Introducing the 2015 Unclutterer Holiday Gift Giving Guide

Starting today and going through Dec. 7, we will be running posts for our annual Unclutterer Holiday Gift Giving Guide. What I’m finding a little difficult to believe this year is that it’s our NINTH Guide and the ninth one I’ve organized as the site’s editor-in-chief. Putting together the 2007 guide was my first big project after taking over the chief position in November of that year. How has time passed so quickly?

As in years past, you can expect there to be guides this year about experience gifts (fun and clutter free), highly utilitarian gifts (gifts that in the right hands will never be clutter), and organizing gifts (oh how I love gifts that help people to be more organized). There also will be suggestions for giving gifts to kids and our ultimate gift of the year. This year’s guide is fun and useful and I really think you’ll find it inspiring.

Speaking of inspiration, if you need a little right now, let me direct you to our past Guides: 2007, 2008, 2009, 2010, 2011, 2012, 2013, and 2014.

Personally, I’m not yet thinking about getting gifts for loved ones as I’m rushing around to get our house ready for out-of-town Thanksgiving guests. If you’re in a similar situation, the following are some ideas for staying organized during the next week:

  1. Clean out your refrigerator and pantry first. Free-up space for leftovers and food you’ll prepare ahead of the meal by getting rid of anything that has expired and/or gone bad.
  2. Poll your guests now to see if anyone has food allergies, intolerances, or special dietary needs. Also ask if anyone needs transportation, so you can coordinate travel requirements ahead of time. No need for last-minute surprises that can easily be avoided.
  3. Meal plan for the entire week, not just the Thanksgiving meal. Figure out today what you’ll be eating all next week so you aren’t stressed about meals next week.
  4. Grocery shop early Saturday or Sunday morning. You don’t want to have to fight the crowds of last-minute grocery shoppers, so get this chore out of the way early.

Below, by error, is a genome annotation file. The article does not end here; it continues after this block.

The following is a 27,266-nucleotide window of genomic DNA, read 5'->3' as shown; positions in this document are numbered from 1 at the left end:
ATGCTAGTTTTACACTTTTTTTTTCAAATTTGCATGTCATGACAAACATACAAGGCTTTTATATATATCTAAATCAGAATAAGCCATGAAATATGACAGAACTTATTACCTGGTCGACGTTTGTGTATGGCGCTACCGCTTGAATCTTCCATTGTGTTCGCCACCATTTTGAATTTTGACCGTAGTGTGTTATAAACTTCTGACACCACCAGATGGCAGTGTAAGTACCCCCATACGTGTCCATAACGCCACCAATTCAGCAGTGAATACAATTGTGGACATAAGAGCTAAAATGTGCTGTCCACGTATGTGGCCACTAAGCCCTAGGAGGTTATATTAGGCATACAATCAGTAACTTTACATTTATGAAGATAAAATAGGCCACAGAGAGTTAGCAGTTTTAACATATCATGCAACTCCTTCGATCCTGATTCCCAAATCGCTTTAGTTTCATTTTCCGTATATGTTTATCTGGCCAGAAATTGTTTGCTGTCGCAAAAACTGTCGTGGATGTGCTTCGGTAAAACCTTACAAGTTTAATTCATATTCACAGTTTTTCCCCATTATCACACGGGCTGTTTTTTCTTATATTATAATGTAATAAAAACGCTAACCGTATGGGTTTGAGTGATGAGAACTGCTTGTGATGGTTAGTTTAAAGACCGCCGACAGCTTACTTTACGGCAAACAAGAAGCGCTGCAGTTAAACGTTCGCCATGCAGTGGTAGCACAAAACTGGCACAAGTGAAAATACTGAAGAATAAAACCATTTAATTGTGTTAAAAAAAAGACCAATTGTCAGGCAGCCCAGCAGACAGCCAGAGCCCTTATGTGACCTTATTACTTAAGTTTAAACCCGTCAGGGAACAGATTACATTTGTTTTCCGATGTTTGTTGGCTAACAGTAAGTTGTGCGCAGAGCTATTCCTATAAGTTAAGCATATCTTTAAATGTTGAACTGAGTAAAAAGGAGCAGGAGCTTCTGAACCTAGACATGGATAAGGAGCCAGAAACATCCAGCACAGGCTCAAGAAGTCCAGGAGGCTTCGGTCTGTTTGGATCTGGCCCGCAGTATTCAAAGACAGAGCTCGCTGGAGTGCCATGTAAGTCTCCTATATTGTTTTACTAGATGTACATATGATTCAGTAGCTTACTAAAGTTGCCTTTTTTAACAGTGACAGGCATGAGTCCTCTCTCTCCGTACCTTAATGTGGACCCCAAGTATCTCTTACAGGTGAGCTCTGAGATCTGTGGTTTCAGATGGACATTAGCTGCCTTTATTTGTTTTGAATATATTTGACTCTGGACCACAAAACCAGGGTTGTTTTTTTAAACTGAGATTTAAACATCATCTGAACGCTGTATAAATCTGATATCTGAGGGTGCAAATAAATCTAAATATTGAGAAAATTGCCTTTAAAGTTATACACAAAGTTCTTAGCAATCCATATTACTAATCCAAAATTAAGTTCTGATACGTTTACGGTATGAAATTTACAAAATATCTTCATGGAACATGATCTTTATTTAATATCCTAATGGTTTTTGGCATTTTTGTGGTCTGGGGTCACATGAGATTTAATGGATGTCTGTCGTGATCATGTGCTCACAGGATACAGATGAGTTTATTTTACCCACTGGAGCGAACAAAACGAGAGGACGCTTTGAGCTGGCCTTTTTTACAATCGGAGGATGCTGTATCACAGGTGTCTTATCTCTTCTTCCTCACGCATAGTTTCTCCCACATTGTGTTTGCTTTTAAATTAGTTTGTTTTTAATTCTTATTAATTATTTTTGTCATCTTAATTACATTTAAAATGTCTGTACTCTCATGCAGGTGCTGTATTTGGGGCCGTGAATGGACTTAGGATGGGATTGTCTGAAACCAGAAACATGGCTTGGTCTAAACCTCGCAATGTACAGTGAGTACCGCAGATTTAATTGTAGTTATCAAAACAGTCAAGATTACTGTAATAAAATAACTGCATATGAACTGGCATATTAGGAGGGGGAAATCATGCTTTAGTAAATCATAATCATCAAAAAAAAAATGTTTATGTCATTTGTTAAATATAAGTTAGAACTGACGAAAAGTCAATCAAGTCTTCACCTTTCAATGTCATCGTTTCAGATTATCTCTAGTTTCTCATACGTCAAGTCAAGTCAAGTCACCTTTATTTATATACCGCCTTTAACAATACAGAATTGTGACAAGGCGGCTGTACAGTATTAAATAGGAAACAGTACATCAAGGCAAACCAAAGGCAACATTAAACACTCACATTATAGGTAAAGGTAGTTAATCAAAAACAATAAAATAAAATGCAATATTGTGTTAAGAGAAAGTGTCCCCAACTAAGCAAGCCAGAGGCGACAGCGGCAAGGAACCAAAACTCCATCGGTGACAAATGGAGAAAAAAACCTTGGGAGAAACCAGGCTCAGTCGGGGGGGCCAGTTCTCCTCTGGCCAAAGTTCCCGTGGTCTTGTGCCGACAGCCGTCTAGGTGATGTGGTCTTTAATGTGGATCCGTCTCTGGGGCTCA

5. Make a detailed schedule at the same time you make your to-do list. Include things like cleaning your home and automobile (I like to do that Monday night) and looking over your Thanksgiving meal plans to determine what can be made ahead on Tuesday or Wednesday (desserts, like pies, are great to make ahead of time). A detailed schedule is important for keeping your to-do list from being overwhelming.
  6. Delegate! If you have children, put them to work taking care of some of the to-do items. Everyone who lives in your home should be involved and know their responsibilities ahead of time.
  7. Breathe. Remember that Thanksgiving is about coming together with people you love to be thankful for the good things that happened this year. Take time to enjoy being with your people. And if your people are making you feel like you can’t breathe, take yourself outside on a walk.

And, as a last bit of news, our offices will be closed next Thursday and Friday so everyone can enjoy the holiday.

4 Comments for “Introducing the 2015 Unclutterer Holiday Gift Giving Guide”

  1. posted by Leslie on

    In addition to lists, one of the things I always do is to make a list of all the dishes I’m making/heating on the actual day, then I indicate, what appliance I’ll be using (stove, oven, microwave), how long it will take, temperature setting if oven, and what time to put it in. For things like salad, I will pull the bowl and then place all the items in it that will go into the salad. I’ve yet to burn/overcook/undercook anything and if someone comes in to ask if they can help, it’s really simple to point them in the right direction.

  2. Profile photo of Erin Doland

    posted by Erin Doland on

    Awesome idea, Leslie!!

  3. posted by Sue on

    Yes, awesome!

  4. posted by Pat on

    I have lists on my computer that I use every year (and update every year for the following year). One list is a to-do list with the headings “Two weeks out,” “One week out,” “Two days ahead,” “The day before.” Last year, for the Big Day itself, I wrote a “count down” list of what to do at what time so that it all came together in the end. My menu, which is almost identical from year to year, is also there, so that it all gets to the table. I have a shopping list for each store I use, because some stores are better for somethings than others). There is also a list, taped to the microwave, titled, “Do you want to help?” intended for my grown children, but available to any guest. It has suggestions for things like making drinks, taking the garbage out and the recycling to the basement, clearing the table, etc. I don’t say anything about it, but if people ask, I point them to the list. One of the most useful things I do (pretty early in the morning!) is to look at the menu and find the pot or pan and the serving dish for each item and to stick a post-it with the name of the item on it. That way no one is putting the carrots in the only pot that is big enough for the potatoes (or some such). And the next day I write my notes: who came, what new recipes I tried (and whether they worked!), what I would change for next year, and maybe a few comments about what kind of day it was, anything amusing that happened, what I was grateful for.

    Although my lists are probably more extensive for Thanksgiving, I have been developing them for other holidays as well. This has save me from re-inventing the wheel each year!

Comments are closed.